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    Yeah it's always an interesting vid. To me the good AI vs fun AI tension, and having to limit behaviors the AI can do (even if the player can do them) is always interesting to me. In 6, AI capturing City-States is a good example of that, where behavior that can make the AI a stronger player - capturing neighboring City States and expanding it's empire more quickly - had to be curtailed because too many players complained it wasn't "fun".
     
  11. SammyKhalifa

    SammyKhalifa Deity

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    well also there are a lot more "rules" in six.
     
  12. Eddie Verdde

    Eddie Verdde Chieftain

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    I've been playing NFP and the AI captures city-states very often. On the other hand the AI looses a lot of cities because of loyalty decrease, which makes the game too easy for the human player. Today I'll start a new game with Infixo's Real Strategy Mod and see if there's any improvement.
     
  13. UWHabs

    UWHabs Deity

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    Yeah, that's always some of the balance of the game. Civ 4 had a solid balance, but sometimes it was too easy to "game" the system. Like, a few of the leaders all you had to do was share a religion and they would be a puppy dog to you forever. Civ 5 swung things in the other direction, where it felt at times there was nothing you could do and the AI would always turn on you at some point, so I never felt I could really make a lasting friendship. Civ 6 I think is decent overall, with the agenda system, although too often it just gets annoying. Like, I'm sorry I settle ONE city on a hill, is that really going to ruin all the trade we do together? Or at higher difficulty levels where if you don't send a delegation on turn 1 of meeting a civ, they will immediately turn sour on you and it takes 1000 years to get back to neutral.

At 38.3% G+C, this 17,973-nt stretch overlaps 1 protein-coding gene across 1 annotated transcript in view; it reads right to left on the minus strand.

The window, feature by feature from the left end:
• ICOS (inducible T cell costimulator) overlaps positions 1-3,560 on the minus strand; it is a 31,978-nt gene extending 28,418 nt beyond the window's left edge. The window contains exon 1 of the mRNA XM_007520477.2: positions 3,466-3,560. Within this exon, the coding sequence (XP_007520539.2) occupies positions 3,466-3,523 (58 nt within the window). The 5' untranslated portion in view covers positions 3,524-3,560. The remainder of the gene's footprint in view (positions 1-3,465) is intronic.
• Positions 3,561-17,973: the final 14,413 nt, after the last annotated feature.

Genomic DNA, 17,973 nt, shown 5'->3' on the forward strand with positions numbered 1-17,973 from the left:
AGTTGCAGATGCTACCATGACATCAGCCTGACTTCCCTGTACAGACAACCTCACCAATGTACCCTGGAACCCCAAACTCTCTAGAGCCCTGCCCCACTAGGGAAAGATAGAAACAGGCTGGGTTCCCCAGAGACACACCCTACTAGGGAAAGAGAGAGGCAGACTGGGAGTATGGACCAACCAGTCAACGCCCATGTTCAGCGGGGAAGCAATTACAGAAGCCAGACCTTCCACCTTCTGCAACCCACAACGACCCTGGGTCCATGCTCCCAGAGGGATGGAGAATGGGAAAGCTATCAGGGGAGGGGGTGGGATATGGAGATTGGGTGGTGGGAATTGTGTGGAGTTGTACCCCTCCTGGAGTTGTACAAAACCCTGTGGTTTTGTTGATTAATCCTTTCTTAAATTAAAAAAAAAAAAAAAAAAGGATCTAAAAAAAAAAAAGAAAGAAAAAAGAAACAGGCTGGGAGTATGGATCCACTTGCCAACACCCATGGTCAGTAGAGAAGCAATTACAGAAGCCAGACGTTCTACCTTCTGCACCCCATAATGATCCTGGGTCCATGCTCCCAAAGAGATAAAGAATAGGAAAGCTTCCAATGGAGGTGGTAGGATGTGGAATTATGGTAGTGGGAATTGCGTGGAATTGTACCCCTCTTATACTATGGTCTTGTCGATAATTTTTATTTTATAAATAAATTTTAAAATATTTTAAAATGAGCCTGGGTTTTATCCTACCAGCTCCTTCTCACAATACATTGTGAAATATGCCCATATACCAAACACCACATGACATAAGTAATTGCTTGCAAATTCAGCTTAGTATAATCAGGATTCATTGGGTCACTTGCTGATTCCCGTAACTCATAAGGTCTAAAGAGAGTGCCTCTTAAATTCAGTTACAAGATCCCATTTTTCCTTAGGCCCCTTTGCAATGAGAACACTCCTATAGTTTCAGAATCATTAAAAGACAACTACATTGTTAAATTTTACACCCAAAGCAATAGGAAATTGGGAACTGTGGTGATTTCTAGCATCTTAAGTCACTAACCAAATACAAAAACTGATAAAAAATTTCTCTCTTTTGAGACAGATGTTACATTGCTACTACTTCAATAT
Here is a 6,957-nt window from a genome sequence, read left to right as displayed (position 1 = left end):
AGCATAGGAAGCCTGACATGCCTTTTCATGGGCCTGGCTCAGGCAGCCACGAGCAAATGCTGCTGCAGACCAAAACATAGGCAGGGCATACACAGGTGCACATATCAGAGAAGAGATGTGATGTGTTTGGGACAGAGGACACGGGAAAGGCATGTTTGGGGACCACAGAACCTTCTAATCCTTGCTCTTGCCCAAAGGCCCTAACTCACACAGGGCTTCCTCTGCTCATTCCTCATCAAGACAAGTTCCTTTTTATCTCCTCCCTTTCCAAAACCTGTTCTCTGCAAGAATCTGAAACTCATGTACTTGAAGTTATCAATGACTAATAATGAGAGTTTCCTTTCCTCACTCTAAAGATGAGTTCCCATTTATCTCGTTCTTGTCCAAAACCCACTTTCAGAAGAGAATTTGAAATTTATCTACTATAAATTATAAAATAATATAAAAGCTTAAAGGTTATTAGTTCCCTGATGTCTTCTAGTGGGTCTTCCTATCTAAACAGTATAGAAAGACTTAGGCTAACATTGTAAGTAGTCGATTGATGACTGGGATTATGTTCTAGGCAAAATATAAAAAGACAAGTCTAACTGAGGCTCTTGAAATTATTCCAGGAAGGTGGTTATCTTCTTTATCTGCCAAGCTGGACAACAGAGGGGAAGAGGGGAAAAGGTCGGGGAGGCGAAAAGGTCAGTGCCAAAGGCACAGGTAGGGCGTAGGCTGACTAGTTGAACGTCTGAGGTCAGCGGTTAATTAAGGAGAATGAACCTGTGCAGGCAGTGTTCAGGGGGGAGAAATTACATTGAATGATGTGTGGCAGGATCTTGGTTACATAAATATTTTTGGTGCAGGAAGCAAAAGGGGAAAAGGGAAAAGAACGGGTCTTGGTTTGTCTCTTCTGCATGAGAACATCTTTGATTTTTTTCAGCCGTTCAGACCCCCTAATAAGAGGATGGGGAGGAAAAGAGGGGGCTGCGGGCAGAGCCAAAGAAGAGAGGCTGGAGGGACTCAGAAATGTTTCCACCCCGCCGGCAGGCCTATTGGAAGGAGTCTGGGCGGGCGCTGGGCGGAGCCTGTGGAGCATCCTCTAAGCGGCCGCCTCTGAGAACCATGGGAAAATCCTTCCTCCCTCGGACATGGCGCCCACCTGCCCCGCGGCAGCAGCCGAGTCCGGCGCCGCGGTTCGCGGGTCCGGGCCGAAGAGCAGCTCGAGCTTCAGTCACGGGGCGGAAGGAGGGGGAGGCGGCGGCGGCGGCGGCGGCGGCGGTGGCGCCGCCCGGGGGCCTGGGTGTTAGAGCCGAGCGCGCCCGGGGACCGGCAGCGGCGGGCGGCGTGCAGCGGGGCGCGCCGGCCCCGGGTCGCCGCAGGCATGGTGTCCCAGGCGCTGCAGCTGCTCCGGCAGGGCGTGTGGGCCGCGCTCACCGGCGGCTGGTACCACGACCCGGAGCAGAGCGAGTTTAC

14. vorlon_mi

    vorlon_mi Emperor

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    I was interested in Soren's comment about automated testing, including but not limited to running AI vs. AI games overnight. He noted that was different from his work on 3 to his work on 4. I *assume* that is much more common in the past 10 years and was used in the development of Civ5 and Civ6.

    What criteria might be used to evaluate success from a set of automated tests? Setting up a game on a standard size map, letting 7 or 8 AIs play against each other, run overnight ... should they be making progress towards victory? Some combination of empire size and era score? Would the concerns of us (as players) be reflected in those testing criteria?
     
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  15. Solver

    Solver Mohawk Games Designer

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    With the Civ4 AI tests, Soren would look at things like, have wars been declared? Did some AI conquer others? Did anyone win or get close to victory? There's also plenty of issues that can come up and you'd instantly recognize by looking at the state of the game. Like maybe you see that there's tons of unimproved tiles because the AIs don't rebuild lost Workers, or maybe you notice that every city has negative health, indicating the AI isn't able to deal with this. I don't recall many specific issues the tests found, but there were several instances where the overnight tests would show the AI was too willing, or too reluctant, to declare war.